How do Five Tibetan Rites improve wellbeing?

Also known as the Fountain of Youth, Five Tibetan Rites are 5 yoga poses which have physical, mental, and spiritual benefits. They activate and stimulate the chakras which, in turn, stimulates all the glands of the endocrine system. These 5 movements also improve circulation, alleviate joint pain, boost strength and coordination, reduce anxiety and increase energy.

Thought to be more than 2,500 years old, this practice attributed to Tibetan monks was introduced to the West by Peter Kelder’s book “Ancient Secret of the Fountain of Youth” in 1985.

Each rite is meant to be practised for 21 repetitions, although you can start with a lower count and increase the number of repetitions as you grow stronger.

In Rite 1, you stand up straight, stretch your arms out, palms facing down. You spin your body clockwise, neck straight, eyes open but gazing to the ground. You breathe in during the first half of the rotation and breathe out as you complete one cycle.

In Rite 2, deep rhythmic breathing is practised. You lie flat on your back, place your arms at your sides, palms on the floor. You breathe in, bringing your chin to the chest while you raise your legs straight up. As you breathe out, you put your head and legs back on the floor.

In Rite 3, deep rhythmic breathing is practised. You stand on your knees, hips aligned over the knees. You place your palms on the back of your thighs. With the inhale, you arch your spine back, opening your chest and dropping your head back. With the exhale, you straighten your spine, drop your head forward, bringing the chin to the chest.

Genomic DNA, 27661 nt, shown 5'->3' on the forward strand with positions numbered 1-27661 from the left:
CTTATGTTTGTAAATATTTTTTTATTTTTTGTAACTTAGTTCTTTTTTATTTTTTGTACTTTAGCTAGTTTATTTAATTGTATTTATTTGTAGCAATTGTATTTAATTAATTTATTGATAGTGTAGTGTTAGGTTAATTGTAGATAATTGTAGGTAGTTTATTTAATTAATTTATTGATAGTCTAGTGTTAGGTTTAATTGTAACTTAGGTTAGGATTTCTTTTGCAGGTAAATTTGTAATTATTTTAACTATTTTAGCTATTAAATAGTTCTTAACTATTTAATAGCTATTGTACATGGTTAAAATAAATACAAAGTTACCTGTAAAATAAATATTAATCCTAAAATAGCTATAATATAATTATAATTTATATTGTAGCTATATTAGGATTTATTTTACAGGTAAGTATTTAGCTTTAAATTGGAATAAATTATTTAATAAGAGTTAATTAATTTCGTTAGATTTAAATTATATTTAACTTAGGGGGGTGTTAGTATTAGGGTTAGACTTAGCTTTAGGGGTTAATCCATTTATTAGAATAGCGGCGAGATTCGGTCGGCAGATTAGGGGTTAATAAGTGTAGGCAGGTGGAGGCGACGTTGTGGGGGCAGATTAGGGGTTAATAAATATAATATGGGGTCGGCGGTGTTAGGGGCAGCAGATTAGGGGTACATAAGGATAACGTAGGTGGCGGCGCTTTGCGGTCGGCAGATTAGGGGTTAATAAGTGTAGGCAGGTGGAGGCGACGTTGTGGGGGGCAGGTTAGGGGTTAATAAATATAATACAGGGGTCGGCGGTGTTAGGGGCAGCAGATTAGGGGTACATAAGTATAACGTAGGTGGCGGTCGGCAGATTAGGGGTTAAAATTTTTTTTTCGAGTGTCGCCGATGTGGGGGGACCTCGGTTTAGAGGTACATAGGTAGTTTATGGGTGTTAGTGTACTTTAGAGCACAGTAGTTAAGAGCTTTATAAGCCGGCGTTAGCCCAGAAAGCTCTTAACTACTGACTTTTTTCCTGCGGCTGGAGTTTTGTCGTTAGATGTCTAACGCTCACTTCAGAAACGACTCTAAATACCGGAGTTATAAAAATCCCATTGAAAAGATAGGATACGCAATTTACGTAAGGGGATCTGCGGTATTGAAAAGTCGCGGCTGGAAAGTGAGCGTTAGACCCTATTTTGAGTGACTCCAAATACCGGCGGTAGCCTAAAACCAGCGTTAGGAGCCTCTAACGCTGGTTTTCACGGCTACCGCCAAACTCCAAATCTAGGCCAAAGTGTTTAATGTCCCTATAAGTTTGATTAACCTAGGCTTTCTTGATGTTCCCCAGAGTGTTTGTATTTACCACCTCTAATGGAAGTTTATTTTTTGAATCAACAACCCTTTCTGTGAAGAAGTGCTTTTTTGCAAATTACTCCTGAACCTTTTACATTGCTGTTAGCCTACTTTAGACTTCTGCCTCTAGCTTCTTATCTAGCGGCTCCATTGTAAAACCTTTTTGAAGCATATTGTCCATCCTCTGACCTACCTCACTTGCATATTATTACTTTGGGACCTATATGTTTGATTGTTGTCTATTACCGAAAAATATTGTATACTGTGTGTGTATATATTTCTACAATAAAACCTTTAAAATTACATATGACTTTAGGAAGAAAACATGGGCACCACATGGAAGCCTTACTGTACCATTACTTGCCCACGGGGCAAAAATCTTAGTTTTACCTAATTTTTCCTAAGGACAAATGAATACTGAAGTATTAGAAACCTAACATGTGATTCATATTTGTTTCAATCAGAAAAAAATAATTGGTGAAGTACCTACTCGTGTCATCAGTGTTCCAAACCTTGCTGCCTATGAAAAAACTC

In Rite 4, also known as reverse table pose, you sit on the floor and extend your legs, feet shoulder-width apart. You place your palms firmly on the floor at your sides, fingers pointing forward. You first bend your neck down, drop your chin toward your chest. Then inhale and lift your hips, knees bent, head gently tilted back. Deep rhythmic breathing is practised in this move as well.

In Rite 5, we alternate between downward-facing dog and upward-facing dog poses. Get down on all fours. Your hands are shoulder-width apart, parallel to each other. Palms touching the floor, fingers separated. Your feet are parallel to your hands, hip-width apart. As you breathe in, come to the downward-facing dog, rising on the tip of your toes. So, we’re standing in an inverted V shape. Push your hips up as much as you can and stretch your arms and legs. Tuck your chin to your chest.

As you breathe out, push your body forward and lower your hips. Your toes are curved; your legs are straight and parallel to the ground, knees not touching the mat. Ears are away from the shoulders. Tilt your head back.